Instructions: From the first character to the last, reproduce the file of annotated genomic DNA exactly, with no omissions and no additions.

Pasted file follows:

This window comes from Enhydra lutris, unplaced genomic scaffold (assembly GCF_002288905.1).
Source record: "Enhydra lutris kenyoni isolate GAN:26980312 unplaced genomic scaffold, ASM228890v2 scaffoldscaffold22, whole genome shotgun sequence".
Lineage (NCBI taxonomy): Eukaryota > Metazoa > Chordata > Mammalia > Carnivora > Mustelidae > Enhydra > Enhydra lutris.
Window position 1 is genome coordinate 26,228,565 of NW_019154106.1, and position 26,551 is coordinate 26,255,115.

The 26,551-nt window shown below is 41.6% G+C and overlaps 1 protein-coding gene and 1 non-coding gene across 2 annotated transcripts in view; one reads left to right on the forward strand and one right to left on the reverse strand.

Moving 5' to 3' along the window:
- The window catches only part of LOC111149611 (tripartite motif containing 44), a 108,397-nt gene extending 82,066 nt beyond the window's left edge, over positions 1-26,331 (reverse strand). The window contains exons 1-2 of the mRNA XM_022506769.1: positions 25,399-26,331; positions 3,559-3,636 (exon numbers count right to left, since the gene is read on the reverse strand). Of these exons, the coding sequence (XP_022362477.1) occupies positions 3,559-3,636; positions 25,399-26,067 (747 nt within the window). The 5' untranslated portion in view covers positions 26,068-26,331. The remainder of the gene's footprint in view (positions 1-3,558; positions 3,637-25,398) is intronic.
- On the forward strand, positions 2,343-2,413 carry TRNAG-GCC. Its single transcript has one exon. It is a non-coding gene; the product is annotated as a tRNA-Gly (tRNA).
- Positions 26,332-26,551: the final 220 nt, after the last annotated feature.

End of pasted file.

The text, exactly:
This window comes from Enhydra lutris, unplaced genomic scaffold (assembly GCF_002288905.1).
Source record: "Enhydra lutris kenyoni isolate GAN:26980312 unplaced genomic scaffold, ASM228890v2 scaffoldscaffold22, whole genome shotgun sequence".
Lineage (NCBI taxonomy): Eukaryota > Metazoa > Chordata > Mammalia > Carnivora > Mustelidae > Enhydra > Enhydra lutris.
Window position 1 is genome coordinate 26,228,565 of NW_019154106.1, and position 26,551 is coordinate 26,255,115.

The 26,551-nt window shown below is 41.6% G+C and overlaps 1 protein-coding gene and 1 non-coding gene across 2 annotated transcripts in view; one reads left to right on the forward strand and one right to left on the reverse strand.

Moving 5' to 3' along the window:
- The window catches only part of LOC111149611 (tripartite motif containing 44), a 108,397-nt gene extending 82,066 nt beyond the window's left edge, over positions 1-26,331 (reverse strand). The window contains exons 1-2 of the mRNA XM_022506769.1: positions 25,399-26,331; positions 3,559-3,636 (exon numbers count right to left, since the gene is read on the reverse strand). Of these exons, the coding sequence (XP_022362477.1) occupies positions 3,559-3,636; positions 25,399-26,067 (747 nt within the window). The 5' untranslated portion in view covers positions 26,068-26,331. The remainder of the gene's footprint in view (positions 1-3,558; positions 3,637-25,398) is intronic.
- On the forward strand, positions 2,343-2,413 carry TRNAG-GCC. Its single transcript has one exon. It is a non-coding gene; the product is annotated as a tRNA-Gly (tRNA).
- Positions 26,332-26,551: the final 220 nt, after the last annotated feature.